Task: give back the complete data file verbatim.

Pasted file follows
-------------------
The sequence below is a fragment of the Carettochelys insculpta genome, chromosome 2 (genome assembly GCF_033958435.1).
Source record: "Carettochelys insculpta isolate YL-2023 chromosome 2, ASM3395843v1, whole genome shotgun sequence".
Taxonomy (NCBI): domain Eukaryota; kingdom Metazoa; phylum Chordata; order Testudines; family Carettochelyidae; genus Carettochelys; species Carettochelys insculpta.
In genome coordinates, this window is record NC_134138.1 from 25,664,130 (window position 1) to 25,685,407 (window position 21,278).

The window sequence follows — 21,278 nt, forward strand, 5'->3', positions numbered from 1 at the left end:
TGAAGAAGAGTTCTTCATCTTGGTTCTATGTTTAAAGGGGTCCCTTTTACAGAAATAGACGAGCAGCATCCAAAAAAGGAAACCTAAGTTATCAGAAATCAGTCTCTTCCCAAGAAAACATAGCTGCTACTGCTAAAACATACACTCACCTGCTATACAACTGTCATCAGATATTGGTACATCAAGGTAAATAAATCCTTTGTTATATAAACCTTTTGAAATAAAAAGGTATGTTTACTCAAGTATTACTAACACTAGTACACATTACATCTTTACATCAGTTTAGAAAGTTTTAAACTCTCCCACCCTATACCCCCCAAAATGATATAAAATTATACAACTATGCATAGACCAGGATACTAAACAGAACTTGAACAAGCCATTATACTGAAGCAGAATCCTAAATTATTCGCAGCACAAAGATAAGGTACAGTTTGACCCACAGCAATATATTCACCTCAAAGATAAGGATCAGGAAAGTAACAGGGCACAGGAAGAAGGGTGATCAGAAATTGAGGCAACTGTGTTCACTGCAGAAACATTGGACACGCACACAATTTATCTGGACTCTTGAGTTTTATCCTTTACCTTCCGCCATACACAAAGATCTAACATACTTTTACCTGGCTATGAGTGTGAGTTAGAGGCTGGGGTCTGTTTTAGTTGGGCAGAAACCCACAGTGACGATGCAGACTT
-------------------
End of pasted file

The sequence below is a fragment of the Carettochelys insculpta genome, chromosome 2 (genome assembly GCF_033958435.1).
Source record: "Carettochelys insculpta isolate YL-2023 chromosome 2, ASM3395843v1, whole genome shotgun sequence".
Taxonomy (NCBI): domain Eukaryota; kingdom Metazoa; phylum Chordata; order Testudines; family Carettochelyidae; genus Carettochelys; species Carettochelys insculpta.
In genome coordinates, this window is record NC_134138.1 from 25,664,130 (window position 1) to 25,685,407 (window position 21,278).

The window sequence follows — 21,278 nt, forward strand, 5'->3', positions numbered from 1 at the left end:
TGAAGAAGAGTTCTTCATCTTGGTTCTATGTTTAAAGGGGTCCCTTTTACAGAAATAGACGAGCAGCATCCAAAAAAGGAAACCTAAGTTATCAGAAATCAGTCTCTTCCCAAGAAAACATAGCTGCTACTGCTAAAACATACACTCACCTGCTATACAACTGTCATCAGATATTGGTACATCAAGGTAAATAAATCCTTTGTTATATAAACCTTTTGAAATAAAAAGGTATGTTTACTCAAGTATTACTAACACTAGTACACATTACATCTTTACATCAGTTTAGAAAGTTTTAAACTCTCCCACCCTATACCCCCCAAAATGATATAAAATTATACAACTATGCATAGACCAGGATACTAAACAGAACTTGAACAAGCCATTATACTGAAGCAGAATCCTAAATTATTCGCAGCACAAAGATAAGGTACAGTTTGACCCACAGCAATATATTCACCTCAAAGATAAGGATCAGGAAAGTAACAGGGCACAGGAAGAAGGGTGATCAGAAATTGAGGCAACTGTGTTCACTGCAGAAACATTGGACACGCACACAATTTATCTGGACTCTTGAGTTTTATCCTTTACCTTCCGCCATACACAAAGATCTAACATACTTTTACCTGGCTATGAGTGTGAGTTAGAGGCTGGGGTCTGTTTTAGTTGGGCAGAAACCCACAGTGACGATGCAGACTT